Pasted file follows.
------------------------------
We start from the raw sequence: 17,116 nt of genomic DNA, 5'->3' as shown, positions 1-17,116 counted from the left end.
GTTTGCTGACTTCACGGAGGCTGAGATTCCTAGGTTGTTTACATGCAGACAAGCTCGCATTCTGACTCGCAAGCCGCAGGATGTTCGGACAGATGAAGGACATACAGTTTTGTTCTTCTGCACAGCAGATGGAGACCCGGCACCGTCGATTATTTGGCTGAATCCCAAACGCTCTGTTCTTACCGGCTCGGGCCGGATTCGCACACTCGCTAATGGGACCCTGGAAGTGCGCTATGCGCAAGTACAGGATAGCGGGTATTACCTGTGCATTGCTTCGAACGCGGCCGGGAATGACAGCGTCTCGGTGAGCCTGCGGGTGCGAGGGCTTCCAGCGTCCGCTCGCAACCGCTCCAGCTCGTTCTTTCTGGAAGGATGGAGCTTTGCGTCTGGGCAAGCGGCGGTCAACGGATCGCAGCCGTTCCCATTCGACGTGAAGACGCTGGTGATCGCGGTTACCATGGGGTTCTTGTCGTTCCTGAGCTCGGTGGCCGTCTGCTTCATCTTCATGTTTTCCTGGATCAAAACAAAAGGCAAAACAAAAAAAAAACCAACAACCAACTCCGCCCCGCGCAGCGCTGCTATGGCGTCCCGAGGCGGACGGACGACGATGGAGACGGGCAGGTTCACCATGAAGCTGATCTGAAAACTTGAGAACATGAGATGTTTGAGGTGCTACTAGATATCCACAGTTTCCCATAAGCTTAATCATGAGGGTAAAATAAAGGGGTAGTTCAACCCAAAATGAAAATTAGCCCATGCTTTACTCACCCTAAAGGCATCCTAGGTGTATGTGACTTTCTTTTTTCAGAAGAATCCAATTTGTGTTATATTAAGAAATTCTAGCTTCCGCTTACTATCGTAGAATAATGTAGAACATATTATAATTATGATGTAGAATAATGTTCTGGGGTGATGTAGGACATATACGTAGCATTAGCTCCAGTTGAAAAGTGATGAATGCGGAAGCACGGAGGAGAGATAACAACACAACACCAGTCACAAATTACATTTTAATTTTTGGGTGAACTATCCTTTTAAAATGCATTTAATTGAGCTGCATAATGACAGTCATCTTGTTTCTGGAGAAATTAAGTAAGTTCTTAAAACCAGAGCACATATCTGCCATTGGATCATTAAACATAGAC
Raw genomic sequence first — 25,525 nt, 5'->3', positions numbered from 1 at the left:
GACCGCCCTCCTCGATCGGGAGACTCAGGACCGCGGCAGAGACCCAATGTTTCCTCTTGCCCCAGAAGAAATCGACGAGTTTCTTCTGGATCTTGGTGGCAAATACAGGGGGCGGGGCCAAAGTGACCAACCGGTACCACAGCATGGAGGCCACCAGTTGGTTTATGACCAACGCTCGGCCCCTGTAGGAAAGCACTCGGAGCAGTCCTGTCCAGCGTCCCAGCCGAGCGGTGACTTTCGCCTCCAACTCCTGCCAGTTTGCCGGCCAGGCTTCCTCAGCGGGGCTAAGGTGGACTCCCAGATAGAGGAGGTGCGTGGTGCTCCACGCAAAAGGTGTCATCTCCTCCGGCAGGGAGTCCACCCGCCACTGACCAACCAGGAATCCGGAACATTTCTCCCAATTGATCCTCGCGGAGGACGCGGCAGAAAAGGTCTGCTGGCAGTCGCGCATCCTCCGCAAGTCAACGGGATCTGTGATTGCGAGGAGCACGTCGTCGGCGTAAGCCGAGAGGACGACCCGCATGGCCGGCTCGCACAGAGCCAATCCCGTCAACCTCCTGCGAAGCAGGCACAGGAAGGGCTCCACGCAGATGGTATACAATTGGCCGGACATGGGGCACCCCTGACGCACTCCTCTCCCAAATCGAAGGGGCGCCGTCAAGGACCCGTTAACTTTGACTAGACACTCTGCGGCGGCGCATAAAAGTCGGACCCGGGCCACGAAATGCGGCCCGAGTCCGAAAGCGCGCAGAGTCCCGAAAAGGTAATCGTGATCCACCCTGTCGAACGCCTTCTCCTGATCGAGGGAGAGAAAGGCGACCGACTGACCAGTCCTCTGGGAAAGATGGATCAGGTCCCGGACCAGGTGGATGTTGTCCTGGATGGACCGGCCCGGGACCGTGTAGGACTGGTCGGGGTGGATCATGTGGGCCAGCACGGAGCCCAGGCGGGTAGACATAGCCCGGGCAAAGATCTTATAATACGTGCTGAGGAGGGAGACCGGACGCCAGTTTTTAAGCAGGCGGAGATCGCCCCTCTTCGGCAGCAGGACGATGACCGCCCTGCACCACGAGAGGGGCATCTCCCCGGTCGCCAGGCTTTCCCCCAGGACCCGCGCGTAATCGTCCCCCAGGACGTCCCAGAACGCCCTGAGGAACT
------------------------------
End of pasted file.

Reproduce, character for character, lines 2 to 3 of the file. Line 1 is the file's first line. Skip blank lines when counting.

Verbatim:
GTTTGCTGACTTCACGGAGGCTGAGATTCCTAGGTTGTTTACATGCAGACAAGCTCGCATTCTGACTCGCAAGCCGCAGGATGTTCGGACAGATGAAGGACATACAGTTTTGTTCTTCTGCACAGCAGATGGAGACCCGGCACCGTCGATTATTTGGCTGAATCCCAAACGCTCTGTTCTTACCGGCTCGGGCCGGATTCGCACACTCGCTAATGGGACCCTGGAAGTGCGCTATGCGCAAGTACAGGATAGCGGGTATTACCTGTGCATTGCTTCGAACGCGGCCGGGAATGACAGCGTCTCGGTGAGCCTGCGGGTGCGAGGGCTTCCAGCGTCCGCTCGCAACCGCTCCAGCTCGTTCTTTCTGGAAGGATGGAGCTTTGCGTCTGGGCAAGCGGCGGTCAACGGATCGCAGCCGTTCCCATTCGACGTGAAGACGCTGGTGATCGCGGTTACCATGGGGTTCTTGTCGTTCCTGAGCTCGGTGGCCGTCTGCTTCATCTTCATGTTTTCCTGGATCAAAACAAAAGGCAAAACAAAAAAAAAACCAACAACCAACTCCGCCCCGCGCAGCGCTGCTATGGCGTCCCGAGGCGGACGGACGACGATGGAGACGGGCAGGTTCACCATGAAGCTGATCTGAAAACTTGAGAACATGAGATGTTTGAGGTGCTACTAGATATCCACAGTTTCCCATAAGCTTAATCATGAGGGTAAAATAAAGGGGTAGTTCAACCCAAAATGAAAATTAGCCCATGCTTTACTCACCCTAAAGGCATCCTAGGTGTATGTGACTTTCTTTTTTCAGAAGAATCCAATTTGTGTTATATTAAGAAATTCTAGCTTCCGCTTACTATCGTAGAATAATGTAGAACATATTATAATTATGATGTAGAATAATGTTCTGGGGTGATGTAGGACATATACGTAGCATTAGCTCCAGTTGAAAAGTGATGAATGCGGAAGCACGGAGGAGAGATAACAACACAACACCAGTCACAAATTACATTTTAATTTTTGGGTGAACTATCCTTTTAAAATGCATTTAATTGAGCTGCATAATGACAGTCATCTTGTTTCTGGAGAAATTAAGTAAGTTCTTAAAACCAGAGCACATATCTGCCATTGGATCATTAAACATAGAC
Raw genomic sequence first — 25,525 nt, 5'->3', positions numbered from 1 at the left: